Goldman Sachs Gives MIs a Neutral Rating

NEW YORK-Goldman Sachs has initiated coverage of the mortgage insurance industry, having a "neutral" view, noting, "We believe mortgage insurance has a necessary place in the U.S. economy.

"Thus, our neutral coverage view reflects the capital level of the companies - not a negative view on the viability of the industry," said the report.

The purpose of its report, Goldman Sachs said, is not to take a view on the future of the mortgage insurance industry, especially in light of the future of Fannie Mae and Freddie Mac.

The analysts at Goldman Sachs believe the mortgage insurers will have elevated losses over the next two years as defaults on prime-grade mortgage loans peak and the companies have to increase their reserves for loans already delinquent. The issue, the report said, is "the ultimate economic book value for the legacy books of business is still uncertain and debated within the investor community.

"However, our analysis suggests pockets of opportunity remain within the space, as we believe the market has painted each firm with a similar brush despite different economic values."

Besides dealing with elevated losses over the next two years, other headwinds identified include severities remaining high as more than 20 months' supply of housing inventory affects the market and pressure on MI revenue as mortgage debt outstanding continues to contract. However, the report said, "Market share could mitigate some of this headwind as the insurers marginally loosen underwriting standards."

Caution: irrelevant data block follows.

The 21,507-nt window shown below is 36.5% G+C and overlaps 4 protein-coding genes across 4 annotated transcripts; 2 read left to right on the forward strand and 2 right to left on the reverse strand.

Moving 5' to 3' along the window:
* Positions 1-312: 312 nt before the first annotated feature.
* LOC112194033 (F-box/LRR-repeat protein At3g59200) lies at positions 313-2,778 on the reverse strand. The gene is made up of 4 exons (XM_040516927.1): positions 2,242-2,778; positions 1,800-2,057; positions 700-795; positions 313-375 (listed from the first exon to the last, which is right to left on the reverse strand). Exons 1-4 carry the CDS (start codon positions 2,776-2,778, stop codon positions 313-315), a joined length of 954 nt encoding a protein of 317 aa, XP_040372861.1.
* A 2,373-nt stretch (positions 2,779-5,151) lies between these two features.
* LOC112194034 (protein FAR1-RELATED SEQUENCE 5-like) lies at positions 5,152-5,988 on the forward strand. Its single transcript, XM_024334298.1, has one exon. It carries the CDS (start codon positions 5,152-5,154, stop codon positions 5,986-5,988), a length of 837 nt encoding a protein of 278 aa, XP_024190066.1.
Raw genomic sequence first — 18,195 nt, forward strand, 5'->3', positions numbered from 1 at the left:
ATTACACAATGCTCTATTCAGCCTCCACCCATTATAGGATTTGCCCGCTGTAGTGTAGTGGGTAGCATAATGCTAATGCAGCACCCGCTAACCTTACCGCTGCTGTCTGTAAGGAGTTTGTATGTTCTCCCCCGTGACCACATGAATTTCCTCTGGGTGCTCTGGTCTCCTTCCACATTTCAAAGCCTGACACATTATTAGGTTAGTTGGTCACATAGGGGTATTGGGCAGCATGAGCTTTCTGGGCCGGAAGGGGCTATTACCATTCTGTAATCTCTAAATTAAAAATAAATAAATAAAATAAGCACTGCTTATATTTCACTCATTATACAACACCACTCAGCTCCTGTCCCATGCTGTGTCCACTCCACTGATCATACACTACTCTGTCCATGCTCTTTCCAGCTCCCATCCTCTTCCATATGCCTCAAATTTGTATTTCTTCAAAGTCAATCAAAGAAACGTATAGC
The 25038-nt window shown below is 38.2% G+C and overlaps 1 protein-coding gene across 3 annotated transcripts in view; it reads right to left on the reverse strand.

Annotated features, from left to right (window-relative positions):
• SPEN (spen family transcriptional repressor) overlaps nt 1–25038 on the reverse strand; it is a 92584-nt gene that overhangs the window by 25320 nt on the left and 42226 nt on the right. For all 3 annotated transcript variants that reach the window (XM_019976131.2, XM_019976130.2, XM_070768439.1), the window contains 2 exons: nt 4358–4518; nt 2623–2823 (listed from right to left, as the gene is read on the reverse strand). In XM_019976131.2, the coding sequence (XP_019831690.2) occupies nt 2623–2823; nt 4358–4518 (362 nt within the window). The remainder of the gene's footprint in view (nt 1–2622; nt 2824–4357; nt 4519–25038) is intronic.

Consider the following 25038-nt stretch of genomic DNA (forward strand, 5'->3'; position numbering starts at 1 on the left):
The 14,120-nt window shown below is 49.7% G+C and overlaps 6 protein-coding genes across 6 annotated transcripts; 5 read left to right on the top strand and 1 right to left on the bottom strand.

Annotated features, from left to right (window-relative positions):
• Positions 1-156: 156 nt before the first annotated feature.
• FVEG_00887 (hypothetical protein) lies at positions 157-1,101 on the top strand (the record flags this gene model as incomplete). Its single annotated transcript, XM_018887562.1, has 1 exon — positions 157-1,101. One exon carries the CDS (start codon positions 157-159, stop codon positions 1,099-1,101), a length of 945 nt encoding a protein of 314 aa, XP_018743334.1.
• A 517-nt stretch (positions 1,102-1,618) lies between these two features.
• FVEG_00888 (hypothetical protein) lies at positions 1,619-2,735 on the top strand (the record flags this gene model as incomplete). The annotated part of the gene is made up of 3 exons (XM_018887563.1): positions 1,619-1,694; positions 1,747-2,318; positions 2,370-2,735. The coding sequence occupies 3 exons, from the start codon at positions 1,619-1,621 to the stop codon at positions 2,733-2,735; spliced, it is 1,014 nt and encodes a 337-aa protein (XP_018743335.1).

Goldman Sachs rates the three companies whose primary business is mortgage insurance: MGIC, Radian and PMI.

MGIC has been given a "buy" rating, as Goldman Sachs claims it is in "the best capital position to weather its capital issues."

This implies, the report continued, that MGIC should be able to continue to write new business.

There is risk, as Goldman Sachs sees at least one more year of operating losses at MGIC.

"Thus, 2010 and 2011 are expected to be a bumpy ride, but investors are likely to be rewarded with a book value well in excess of the current stock price," the report declared.

At the other end of the spectrum is PMI, which Goldman Sachs has given a "sell" rating. "We believe the market has correctly valued the fundamentals of PMI, where we believe the most likely scenario - absent significant prime mortgage modifications - is a situation where the company breaches the risk-to-capital levels required by many states."

Goldman Sachs believes PMI will break the 25-to-1 risk-to-capital ratio barrier a number of states require sometime in the second quarter of this year.

"Breaching a risk threshold, while negative from a new business perspective, does not in itself change the economics of the residual value (given we assume a run-off of premiums in our base case analysis). However, we note that the earlier a company breaches its 25-to-1 risk-to-capital threshold, the less incoming premium it can generate to help build up capital support to protect against future losses," the report said.